Autumn is the perfect time to plan for a garden filled with fragrancePublished 12:06am Sunday, October 6, 2013
“A garden without fragrance is like a sumptuous dinner without any flavor. With a little planning, you can create a sensory experience of fragrance as well as color by including plants with enticing aromas.”
Fall is an excellent time to evaluate your garden and decide what you want to change. Top on my list is fragrant plants.
Fragrance in flowers comes in many different aromas — spice, citrus, honey, vanilla, grape and apple are just a few of the many scents that flowers can emit. If everything in your garden emits fragrances at the same time, the result can be a cloying, overwhelmingly unpleasant experience. A little planning will lead to a great deal of enjoyment in just a few months if you take into account the bloom period of each plant you select.
Plants give off fragrances to attract their pollinators, and you’ll often notice that some of the most fragrant flowers are white (although there are exceptions), because they lack color to attract the insects that spread their pollen.
First, pick your foundation plants, the ones that form the bones of the garden. Depending on your location, consider gardenias, viburnums, sweet olive or mock orange shrubs for foundation plantings that add color and fragrance.
“Frostproof Gardenia” is a Mississippi Medallion Plant that grows well in our climate. “Korean Spice Viburnum” (V. carlesii), sets pink flower buds in March that open to sweetly fragrant white flowers in wide clusters through May. Blue-black berries form in summer. Mexican orange, sometimes called mock orange, (Choisya ternata) and orange jessamine (Murraya paniculata) are also good choices.
Of course, jasmine is a popular fragrance plant, and can be included as a shrub or vine. Jasminum polyanthum is a vigorous vine, growing to 20-feet that can quickly cover a structure. Fragrant clusters of white flowers appear February through July. Annual pruning is recommended to keep it in bounds. A less-demanding variety is angelwing jasmine (J. nitidum). Also an evergreen vine, it is moderate in growth, from 10 to 20 feet, and can be kept in a container. Very fragrant white flowers with purple casts are produced in late spring and summer. Italian jasmine (J. humile) can be grown as a vine or shrub, if clipped. Clusters of fragrant, bright yellow flowers appear July through September.
Another tall, fragrant shrub is Pittosporum tobira, a dense shrub or small tree with very glossy deep green foliage and fragrant white flowers that smell like citrus when they appear in spring. They’ll set fruit pods, which split open in summer to reveal showy orange seed pods.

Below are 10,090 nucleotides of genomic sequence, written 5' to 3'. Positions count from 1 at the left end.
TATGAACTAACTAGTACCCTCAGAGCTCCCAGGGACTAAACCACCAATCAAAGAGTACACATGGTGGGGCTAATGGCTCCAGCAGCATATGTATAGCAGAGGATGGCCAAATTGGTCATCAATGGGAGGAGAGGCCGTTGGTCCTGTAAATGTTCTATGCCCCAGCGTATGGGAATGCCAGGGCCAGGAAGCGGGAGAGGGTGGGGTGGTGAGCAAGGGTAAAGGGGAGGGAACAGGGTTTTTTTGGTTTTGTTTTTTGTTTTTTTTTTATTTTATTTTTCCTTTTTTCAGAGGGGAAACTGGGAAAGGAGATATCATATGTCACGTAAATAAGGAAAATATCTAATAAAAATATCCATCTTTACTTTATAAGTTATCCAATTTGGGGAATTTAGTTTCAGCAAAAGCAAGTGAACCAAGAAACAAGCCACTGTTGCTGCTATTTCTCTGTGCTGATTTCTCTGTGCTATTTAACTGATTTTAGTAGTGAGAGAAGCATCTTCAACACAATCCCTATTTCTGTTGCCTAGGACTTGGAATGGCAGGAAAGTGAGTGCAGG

Sweet summer scents
Summer fragrance will be produced by Buddleia davidii, called butterfly bush because its nectar lures butterflies to the panicles of flowers. Hybrid varieties flower in shades of pink, purple, dark blue and rose red.
Heliotrope is a smaller, more manageable shrub that is a perennial in warm climates and an annual here. The vanilla scent also attracts butterflies as well as bees. If you can find “Alba,” include this in your garden. Free flowering, easy to care for, it will reward you with almost non-stop blooms. Heliotrope has a tendency to flop and can be easily controlled by light pruning.
Several shrubs don’t offer much in the way of appearance, but deserve a spot in the garden because of their fragrance. Aloysia virgata is a favorite of landscape architect Shirley Kerins, formerly head of plant sales at The Huntington Botanical Gardens in California. She recommends planting this tall grower in an inconspicuous part of the garden and then enjoying the scent (she describes like Kool-Aid) as it wafts through the garden in spring and fall.
I have two in my Natchez garden, and they are thriving.
Another shrub with similar characteristics is sweet olive (Osmanthus fragrans), not much to look at but a joy to smell when its tiny white flowers produce powerful, sweet apricot-like fragrance in spring and summer.
Many irises also produce lovely perfumes, often resembling grapes.
Look for repeat-blooming varieties that will flower intermittently spring through fall.
Many people regard roses as synonymous with fragrant plants. Not all are fragrant, but some modern and antique roses produce lovely scents. Consider Memorial Day, Mr. Lincoln, Julia Child, many of the David Austin English Roses, Sweet Fragrance and Honey Perfume.
For this month’s gardening calendar, see page 3C.
Karen Dardick is an Adams County Master Gardener.